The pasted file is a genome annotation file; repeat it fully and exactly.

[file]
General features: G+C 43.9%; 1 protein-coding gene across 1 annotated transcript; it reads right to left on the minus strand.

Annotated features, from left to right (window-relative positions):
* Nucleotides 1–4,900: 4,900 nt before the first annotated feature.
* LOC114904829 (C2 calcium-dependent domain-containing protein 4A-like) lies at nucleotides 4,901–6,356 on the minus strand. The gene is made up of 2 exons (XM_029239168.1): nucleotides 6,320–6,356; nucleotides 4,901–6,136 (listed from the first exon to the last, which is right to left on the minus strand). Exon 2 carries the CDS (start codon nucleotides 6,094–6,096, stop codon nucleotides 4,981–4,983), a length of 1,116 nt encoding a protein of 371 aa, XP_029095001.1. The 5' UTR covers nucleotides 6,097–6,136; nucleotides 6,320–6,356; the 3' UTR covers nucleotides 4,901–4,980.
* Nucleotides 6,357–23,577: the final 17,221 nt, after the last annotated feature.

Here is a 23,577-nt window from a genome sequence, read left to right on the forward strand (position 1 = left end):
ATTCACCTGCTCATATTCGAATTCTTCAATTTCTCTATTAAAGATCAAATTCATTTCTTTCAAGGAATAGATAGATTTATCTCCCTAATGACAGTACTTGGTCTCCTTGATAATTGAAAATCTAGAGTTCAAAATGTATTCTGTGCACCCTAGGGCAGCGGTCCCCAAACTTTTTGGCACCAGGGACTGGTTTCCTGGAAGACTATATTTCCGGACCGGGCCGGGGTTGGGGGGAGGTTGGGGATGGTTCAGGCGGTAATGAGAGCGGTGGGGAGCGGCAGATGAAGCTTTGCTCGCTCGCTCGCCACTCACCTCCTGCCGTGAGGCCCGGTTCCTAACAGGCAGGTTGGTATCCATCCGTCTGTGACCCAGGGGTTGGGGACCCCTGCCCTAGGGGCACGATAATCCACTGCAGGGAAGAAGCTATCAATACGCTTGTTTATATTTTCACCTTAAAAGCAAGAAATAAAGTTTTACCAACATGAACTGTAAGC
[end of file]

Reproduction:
General features: G+C 43.9%; 1 protein-coding gene across 1 annotated transcript; it reads right to left on the minus strand.

Annotated features, from left to right (window-relative positions):
* Nucleotides 1–4,900: 4,900 nt before the first annotated feature.
* LOC114904829 (C2 calcium-dependent domain-containing protein 4A-like) lies at nucleotides 4,901–6,356 on the minus strand. The gene is made up of 2 exons (XM_029239168.1): nucleotides 6,320–6,356; nucleotides 4,901–6,136 (listed from the first exon to the last, which is right to left on the minus strand). Exon 2 carries the CDS (start codon nucleotides 6,094–6,096, stop codon nucleotides 4,981–4,983), a length of 1,116 nt encoding a protein of 371 aa, XP_029095001.1. The 5' UTR covers nucleotides 6,097–6,136; nucleotides 6,320–6,356; the 3' UTR covers nucleotides 4,901–4,980.
* Nucleotides 6,357–23,577: the final 17,221 nt, after the last annotated feature.

Here is a 23,577-nt window from a genome sequence, read left to right on the forward strand (position 1 = left end):
ATTCACCTGCTCATATTCGAATTCTTCAATTTCTCTATTAAAGATCAAATTCATTTCTTTCAAGGAATAGATAGATTTATCTCCCTAATGACAGTACTTGGTCTCCTTGATAATTGAAAATCTAGAGTTCAAAATGTATTCTGTGCACCCTAGGGCAGCGGTCCCCAAACTTTTTGGCACCAGGGACTGGTTTCCTGGAAGACTATATTTCCGGACCGGGCCGGGGTTGGGGGGAGGTTGGGGATGGTTCAGGCGGTAATGAGAGCGGTGGGGAGCGGCAGATGAAGCTTTGCTCGCTCGCTCGCCACTCACCTCCTGCCGTGAGGCCCGGTTCCTAACAGGCAGGTTGGTATCCATCCGTCTGTGACCCAGGGGTTGGGGACCCCTGCCCTAGGGGCACGATAATCCACTGCAGGGAAGAAGCTATCAATACGCTTGTTTATATTTTCACCTTAAAAGCAAGAAATAAAGTTTTACCAACATGAACTGTAAGC